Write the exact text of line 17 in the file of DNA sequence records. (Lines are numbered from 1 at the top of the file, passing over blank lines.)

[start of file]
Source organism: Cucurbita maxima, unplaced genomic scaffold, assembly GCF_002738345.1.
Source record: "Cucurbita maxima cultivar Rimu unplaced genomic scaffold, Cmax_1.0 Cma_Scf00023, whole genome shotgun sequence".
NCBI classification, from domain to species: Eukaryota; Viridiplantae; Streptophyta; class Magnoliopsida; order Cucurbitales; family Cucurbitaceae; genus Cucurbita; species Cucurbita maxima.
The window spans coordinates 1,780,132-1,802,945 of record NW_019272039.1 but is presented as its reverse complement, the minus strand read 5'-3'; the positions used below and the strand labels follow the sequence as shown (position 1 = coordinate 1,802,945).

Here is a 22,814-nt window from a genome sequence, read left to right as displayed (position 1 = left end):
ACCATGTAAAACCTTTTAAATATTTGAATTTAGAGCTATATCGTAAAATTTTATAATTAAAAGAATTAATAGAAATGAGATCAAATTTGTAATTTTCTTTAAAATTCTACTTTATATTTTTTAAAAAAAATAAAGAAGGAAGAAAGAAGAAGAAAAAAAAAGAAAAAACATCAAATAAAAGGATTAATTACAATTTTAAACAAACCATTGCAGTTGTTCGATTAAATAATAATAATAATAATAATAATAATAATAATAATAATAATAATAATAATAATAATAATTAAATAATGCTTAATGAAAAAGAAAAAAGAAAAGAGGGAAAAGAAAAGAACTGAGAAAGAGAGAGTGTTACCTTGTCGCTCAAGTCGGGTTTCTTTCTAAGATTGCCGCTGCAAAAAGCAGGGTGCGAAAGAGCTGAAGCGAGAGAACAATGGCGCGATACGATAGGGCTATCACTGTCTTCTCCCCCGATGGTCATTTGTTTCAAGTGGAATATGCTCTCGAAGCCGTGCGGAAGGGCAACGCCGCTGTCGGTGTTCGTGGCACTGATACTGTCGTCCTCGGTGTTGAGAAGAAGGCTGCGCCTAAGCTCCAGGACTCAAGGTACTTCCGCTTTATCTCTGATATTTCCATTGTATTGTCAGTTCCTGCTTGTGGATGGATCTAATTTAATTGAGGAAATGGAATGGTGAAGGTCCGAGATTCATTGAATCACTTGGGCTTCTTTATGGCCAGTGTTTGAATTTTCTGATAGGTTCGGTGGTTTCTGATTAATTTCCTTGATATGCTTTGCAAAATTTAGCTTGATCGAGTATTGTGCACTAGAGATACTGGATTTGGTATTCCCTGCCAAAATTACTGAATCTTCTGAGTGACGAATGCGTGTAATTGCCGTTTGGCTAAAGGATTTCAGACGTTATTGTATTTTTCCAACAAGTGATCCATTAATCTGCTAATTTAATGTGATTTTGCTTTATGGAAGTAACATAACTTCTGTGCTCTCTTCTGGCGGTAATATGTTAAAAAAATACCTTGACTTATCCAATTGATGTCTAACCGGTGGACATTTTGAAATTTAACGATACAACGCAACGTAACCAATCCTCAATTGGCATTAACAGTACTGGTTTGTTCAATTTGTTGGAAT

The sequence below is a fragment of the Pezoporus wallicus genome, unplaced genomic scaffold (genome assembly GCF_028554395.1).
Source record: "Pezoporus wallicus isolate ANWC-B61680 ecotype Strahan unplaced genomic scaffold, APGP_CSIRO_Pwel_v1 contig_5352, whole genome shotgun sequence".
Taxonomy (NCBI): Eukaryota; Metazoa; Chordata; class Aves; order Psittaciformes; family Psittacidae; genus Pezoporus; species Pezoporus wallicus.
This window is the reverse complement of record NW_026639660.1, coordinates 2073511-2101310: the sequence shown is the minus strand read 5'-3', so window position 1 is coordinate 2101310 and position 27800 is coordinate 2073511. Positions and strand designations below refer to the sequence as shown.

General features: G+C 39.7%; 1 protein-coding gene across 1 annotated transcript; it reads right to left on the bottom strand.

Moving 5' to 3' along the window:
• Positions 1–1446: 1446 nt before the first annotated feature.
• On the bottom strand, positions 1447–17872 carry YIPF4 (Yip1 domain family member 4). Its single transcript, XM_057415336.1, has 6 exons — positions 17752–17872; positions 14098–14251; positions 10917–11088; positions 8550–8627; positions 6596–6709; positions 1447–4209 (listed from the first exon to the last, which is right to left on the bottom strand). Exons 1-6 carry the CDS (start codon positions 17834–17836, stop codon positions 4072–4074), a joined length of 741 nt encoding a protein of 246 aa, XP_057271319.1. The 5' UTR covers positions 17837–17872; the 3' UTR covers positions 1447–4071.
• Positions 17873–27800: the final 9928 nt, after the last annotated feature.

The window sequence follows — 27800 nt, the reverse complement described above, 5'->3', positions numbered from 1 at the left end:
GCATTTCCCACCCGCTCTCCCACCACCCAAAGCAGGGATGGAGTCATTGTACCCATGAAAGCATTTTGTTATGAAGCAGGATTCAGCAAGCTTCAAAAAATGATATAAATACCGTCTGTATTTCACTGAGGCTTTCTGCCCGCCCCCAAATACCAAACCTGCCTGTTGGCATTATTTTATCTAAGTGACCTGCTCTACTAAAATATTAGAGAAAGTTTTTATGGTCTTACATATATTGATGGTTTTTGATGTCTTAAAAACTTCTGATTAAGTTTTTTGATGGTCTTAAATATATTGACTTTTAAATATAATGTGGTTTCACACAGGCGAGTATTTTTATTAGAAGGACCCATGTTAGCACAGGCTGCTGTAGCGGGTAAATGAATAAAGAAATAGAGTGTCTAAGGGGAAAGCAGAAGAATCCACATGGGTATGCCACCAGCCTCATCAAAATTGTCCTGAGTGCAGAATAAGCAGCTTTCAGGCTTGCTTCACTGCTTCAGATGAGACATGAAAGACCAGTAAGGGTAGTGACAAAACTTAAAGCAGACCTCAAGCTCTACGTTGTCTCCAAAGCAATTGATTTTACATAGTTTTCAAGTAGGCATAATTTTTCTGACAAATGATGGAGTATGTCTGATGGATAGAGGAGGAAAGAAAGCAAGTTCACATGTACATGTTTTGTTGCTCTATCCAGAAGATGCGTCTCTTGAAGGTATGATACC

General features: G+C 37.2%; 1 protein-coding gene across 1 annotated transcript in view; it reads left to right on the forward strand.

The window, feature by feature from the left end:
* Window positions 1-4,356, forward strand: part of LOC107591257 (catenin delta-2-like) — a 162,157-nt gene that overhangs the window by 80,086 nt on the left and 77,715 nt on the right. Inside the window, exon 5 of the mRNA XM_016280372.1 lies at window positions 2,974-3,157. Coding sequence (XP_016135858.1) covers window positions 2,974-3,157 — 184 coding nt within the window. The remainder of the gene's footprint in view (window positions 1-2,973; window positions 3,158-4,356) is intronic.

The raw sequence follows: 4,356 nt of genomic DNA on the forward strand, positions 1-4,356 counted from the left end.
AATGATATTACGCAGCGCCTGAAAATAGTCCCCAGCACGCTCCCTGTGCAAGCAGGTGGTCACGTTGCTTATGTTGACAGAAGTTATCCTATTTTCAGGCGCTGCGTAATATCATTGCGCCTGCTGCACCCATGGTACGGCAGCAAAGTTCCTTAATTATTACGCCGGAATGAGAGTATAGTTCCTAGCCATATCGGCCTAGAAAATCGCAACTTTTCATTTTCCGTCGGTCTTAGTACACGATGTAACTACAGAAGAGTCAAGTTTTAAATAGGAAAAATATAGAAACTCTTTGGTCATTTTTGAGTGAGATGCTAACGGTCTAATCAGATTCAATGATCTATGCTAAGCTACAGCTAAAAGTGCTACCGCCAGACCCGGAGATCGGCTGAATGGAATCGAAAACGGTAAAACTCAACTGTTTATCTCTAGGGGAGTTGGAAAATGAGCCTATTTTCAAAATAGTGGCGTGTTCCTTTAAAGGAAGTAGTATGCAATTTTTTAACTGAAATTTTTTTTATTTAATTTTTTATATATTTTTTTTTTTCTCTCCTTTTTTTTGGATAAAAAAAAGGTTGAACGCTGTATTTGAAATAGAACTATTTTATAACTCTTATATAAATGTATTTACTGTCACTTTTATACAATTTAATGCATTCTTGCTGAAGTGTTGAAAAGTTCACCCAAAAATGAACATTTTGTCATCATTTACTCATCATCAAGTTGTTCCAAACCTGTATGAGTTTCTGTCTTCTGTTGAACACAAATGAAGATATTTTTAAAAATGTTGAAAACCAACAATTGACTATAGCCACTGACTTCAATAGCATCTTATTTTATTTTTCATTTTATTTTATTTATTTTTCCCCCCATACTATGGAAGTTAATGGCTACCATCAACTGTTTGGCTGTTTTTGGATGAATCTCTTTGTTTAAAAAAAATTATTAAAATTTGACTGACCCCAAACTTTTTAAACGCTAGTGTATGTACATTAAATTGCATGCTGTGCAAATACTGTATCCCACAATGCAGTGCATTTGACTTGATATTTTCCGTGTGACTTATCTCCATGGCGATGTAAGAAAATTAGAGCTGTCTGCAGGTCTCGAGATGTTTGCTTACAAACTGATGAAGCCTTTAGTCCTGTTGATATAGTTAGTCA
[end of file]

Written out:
GCATTTCCCACCCGCTCTCCCACCACCCAAAGCAGGGATGGAGTCATTGTACCCATGAAAGCATTTTGTTATGAAGCAGGATTCAGCAAGCTTCAAAAAATGATATAAATACCGTCTGTATTTCACTGAGGCTTTCTGCCCGCCCCCAAATACCAAACCTGCCTGTTGGCATTATTTTATCTAAGTGACCTGCTCTACTAAAATATTAGAGAAAGTTTTTATGGTCTTACATATATTGATGGTTTTTGATGTCTTAAAAACTTCTGATTAAGTTTTTTGATGGTCTTAAATATATTGACTTTTAAATATAATGTGGTTTCACACAGGCGAGTATTTTTATTAGAAGGACCCATGTTAGCACAGGCTGCTGTAGCGGGTAAATGAATAAAGAAATAGAGTGTCTAAGGGGAAAGCAGAAGAATCCACATGGGTATGCCACCAGCCTCATCAAAATTGTCCTGAGTGCAGAATAAGCAGCTTTCAGGCTTGCTTCACTGCTTCAGATGAGACATGAAAGACCAGTAAGGGTAGTGACAAAACTTAAAGCAGACCTCAAGCTCTACGTTGTCTCCAAAGCAATTGATTTTACATAGTTTTCAAGTAGGCATAATTTTTCTGACAAATGATGGAGTATGTCTGATGGATAGAGGAGGAAAGAAAGCAAGTTCACATGTACATGTTTTGTTGCTCTATCCAGAAGATGCGTCTCTTGAAGGTATGATACC